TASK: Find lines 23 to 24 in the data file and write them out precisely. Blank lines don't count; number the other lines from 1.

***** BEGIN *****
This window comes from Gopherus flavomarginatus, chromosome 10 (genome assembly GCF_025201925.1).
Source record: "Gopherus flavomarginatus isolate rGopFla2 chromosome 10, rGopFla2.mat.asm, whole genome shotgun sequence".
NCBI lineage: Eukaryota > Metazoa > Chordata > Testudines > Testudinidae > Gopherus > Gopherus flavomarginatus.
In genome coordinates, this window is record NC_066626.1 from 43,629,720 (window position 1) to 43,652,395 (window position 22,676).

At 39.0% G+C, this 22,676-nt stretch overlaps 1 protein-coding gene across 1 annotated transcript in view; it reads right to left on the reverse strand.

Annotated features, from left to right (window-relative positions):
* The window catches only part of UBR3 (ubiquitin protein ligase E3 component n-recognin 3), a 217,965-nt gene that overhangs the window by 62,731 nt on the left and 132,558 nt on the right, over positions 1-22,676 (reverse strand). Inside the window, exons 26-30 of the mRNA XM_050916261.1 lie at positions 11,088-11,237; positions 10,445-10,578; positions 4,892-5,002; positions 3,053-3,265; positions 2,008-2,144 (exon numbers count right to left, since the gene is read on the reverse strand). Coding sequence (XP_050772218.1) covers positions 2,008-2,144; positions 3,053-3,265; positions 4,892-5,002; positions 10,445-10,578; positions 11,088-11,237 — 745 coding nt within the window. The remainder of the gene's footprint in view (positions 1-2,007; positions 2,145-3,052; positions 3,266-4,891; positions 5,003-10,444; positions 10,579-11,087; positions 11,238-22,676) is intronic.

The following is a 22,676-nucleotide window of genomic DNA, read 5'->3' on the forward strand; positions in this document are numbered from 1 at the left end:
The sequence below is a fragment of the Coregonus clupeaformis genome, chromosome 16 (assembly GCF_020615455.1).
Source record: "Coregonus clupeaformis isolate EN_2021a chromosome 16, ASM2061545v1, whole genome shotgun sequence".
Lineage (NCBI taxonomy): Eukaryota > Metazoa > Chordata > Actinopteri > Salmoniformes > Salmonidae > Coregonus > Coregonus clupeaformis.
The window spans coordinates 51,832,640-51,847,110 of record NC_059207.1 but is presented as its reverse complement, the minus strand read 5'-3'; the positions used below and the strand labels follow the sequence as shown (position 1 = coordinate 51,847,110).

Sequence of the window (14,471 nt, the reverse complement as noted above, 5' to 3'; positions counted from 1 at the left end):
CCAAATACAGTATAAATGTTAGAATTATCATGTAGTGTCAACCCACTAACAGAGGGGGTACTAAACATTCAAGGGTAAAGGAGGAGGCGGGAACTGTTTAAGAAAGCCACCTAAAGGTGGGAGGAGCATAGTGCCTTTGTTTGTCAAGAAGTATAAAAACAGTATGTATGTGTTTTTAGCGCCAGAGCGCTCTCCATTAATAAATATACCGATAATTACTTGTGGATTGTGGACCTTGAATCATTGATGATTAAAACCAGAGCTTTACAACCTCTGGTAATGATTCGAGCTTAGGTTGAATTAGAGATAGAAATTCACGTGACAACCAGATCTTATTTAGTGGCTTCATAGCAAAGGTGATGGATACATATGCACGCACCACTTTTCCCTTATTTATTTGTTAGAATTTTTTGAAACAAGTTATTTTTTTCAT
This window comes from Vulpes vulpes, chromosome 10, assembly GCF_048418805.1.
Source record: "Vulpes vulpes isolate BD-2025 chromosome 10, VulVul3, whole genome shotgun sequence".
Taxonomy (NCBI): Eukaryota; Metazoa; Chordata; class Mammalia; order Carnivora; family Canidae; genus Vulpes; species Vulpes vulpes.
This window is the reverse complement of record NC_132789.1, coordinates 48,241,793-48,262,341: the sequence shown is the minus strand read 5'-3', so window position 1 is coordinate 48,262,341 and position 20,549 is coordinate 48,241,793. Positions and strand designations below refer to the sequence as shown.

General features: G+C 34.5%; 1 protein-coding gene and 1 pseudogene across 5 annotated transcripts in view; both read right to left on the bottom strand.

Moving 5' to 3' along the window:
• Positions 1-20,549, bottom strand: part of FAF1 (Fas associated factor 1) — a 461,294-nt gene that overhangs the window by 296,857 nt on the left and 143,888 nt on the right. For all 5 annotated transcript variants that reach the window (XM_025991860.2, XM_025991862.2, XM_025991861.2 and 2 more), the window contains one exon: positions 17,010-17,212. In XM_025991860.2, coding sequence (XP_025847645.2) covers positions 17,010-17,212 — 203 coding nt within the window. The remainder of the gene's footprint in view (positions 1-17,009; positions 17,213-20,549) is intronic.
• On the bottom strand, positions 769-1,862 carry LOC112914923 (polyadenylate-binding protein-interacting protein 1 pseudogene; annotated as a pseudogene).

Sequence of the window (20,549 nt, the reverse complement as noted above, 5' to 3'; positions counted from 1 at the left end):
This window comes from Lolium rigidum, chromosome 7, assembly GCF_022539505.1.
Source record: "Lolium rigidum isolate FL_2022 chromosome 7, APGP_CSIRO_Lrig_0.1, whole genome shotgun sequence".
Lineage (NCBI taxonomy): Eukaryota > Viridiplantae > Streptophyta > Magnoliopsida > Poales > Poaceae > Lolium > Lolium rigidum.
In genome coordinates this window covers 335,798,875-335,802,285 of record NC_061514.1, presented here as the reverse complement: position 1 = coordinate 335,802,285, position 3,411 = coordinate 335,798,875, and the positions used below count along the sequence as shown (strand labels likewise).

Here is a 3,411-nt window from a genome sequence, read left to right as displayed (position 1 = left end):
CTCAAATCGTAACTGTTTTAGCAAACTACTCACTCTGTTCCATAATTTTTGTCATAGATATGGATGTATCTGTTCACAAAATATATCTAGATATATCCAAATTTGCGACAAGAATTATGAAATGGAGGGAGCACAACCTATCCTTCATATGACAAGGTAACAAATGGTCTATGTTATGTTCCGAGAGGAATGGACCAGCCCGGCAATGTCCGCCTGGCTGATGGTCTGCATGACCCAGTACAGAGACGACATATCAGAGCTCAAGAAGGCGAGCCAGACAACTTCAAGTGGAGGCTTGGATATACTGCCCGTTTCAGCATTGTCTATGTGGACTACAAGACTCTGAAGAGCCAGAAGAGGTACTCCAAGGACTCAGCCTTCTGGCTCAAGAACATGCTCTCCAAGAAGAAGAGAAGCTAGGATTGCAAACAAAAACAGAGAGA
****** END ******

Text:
Sequence of the window (20,549 nt, the reverse complement as noted above, 5' to 3'; positions counted from 1 at the left end):
This window comes from Lolium rigidum, chromosome 7, assembly GCF_022539505.1.